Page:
Julian Assange's lawyer has said that the WikiLeaks founder will fight attempts to have him extradited to Sweden because he fears that it will be the beginning of a process which will ultimately see him handed over to the US authorities.
Mr Assange is wanted by the Swedish authorities for questioning over sexual allegations. A European arrest warrant has been circulated, but Mr Assange, who is currently in Britain, has yet to be arrested.
Yesterday his lawyer, Mark Stephens, told BBC1's The Andrew Marr Show that the warrant was a "political stunt" and that he would fight it on the grounds that it it could lead to the WikiLeaks founder being handed over to the US, where senior politicians have called for him to be executed. Mr Assange, 39, has come under growing pressure from politicians in the US and around the world after his WikiLeaks website started publishing excerpts from a cache of 250,000 secret American diplomatic cables last week. The leaks have caused the US huge embarrassment.
The former vice-presidential candidate Sarah Palin has described him as "an anti-American operative with blood on his hands" and called for him to be hunted down like a Taliban leader, while another senior Republican, Mike Huckabee, has said that "anything less than execution is too kind a penalty" for what he has done.
Swedish prosecutors have issued an international arrest warrant seeking his extradition for questioning on allegations of rape, sexual molestation and unlawful coercion. Interpol has sent a "red notice" urging people to contact police with information of his whereabouts. Mr Assange denies all of the sexual allegations. Mr Stephens told the show: "I am rather worried by the political motivations that appear to be behind this. It doesn't escape me that Sweden was one of those lick-spittle states which used its resources and facilities for rendition flights." The lawyer reiterated his claims that the case against his client was politically motivated: "It is quite bizarre, because the chief prosecutor in Sweden dropped the entire case against him, saying there was absolutely nothing for him to find back in September.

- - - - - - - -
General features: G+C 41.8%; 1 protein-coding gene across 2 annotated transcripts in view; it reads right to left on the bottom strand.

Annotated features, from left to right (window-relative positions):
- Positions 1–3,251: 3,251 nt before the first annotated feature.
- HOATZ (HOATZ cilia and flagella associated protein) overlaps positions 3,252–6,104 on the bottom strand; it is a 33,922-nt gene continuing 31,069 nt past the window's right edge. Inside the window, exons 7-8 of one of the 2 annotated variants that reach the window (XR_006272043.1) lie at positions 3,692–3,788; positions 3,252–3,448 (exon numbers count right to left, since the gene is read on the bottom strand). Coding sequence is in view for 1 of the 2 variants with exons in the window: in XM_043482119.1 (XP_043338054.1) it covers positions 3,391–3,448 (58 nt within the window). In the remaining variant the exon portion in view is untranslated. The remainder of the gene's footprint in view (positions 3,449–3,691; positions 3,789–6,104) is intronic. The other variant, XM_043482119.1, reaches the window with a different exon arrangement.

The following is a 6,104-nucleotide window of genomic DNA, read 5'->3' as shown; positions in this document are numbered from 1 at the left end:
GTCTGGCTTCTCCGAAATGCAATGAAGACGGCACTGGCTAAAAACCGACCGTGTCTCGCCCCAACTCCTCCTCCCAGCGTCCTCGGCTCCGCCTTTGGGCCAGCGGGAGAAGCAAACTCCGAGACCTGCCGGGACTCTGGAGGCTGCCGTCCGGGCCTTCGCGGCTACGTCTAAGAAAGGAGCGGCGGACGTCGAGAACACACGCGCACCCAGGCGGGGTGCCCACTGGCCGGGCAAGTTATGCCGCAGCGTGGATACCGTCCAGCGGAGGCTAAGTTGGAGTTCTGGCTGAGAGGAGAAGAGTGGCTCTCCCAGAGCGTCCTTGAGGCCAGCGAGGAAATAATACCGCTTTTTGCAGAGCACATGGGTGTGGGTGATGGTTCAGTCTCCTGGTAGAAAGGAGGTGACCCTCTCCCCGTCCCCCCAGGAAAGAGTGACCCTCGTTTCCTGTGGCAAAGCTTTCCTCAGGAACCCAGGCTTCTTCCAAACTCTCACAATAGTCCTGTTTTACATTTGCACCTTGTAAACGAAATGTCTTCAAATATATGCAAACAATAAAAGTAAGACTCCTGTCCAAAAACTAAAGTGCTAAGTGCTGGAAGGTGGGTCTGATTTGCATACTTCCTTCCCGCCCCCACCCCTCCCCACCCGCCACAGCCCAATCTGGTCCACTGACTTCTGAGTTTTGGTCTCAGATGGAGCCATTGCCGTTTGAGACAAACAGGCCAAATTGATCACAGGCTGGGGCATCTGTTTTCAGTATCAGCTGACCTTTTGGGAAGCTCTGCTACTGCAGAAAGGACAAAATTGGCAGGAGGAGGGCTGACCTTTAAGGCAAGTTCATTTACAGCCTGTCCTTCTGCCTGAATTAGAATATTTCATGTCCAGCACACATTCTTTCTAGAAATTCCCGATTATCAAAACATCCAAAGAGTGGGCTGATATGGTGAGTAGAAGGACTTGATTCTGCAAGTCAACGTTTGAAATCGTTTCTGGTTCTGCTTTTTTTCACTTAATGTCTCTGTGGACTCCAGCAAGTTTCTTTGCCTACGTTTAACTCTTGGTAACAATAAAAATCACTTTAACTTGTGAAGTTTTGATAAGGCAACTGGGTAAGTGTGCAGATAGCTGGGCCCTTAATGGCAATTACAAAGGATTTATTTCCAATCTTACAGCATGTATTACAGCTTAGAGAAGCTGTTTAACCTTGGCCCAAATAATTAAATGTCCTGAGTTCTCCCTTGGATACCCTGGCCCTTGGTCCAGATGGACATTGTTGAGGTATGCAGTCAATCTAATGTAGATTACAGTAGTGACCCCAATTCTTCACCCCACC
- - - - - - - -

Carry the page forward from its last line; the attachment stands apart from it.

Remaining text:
"And then a few weeks later on – after the intervention of a Swedish politician – a new prosecutor, not in Stockholm where Julian and these women had been, but in Gothenburg, began a new case which has resulted in these warrants and the Interpol red notice being put out. It does seem to be a political stunt."
The lawyer refuses to confirm Mr Assange's whereabouts for fear that it will endanger his client's life. He said: "The police know where he is, the Swedish prosecutor knows where he is and she could ring up at any moment. He has not been charged with anything. He is only wanted for interview, so why not have that interview by consent, instead of this show trial?"
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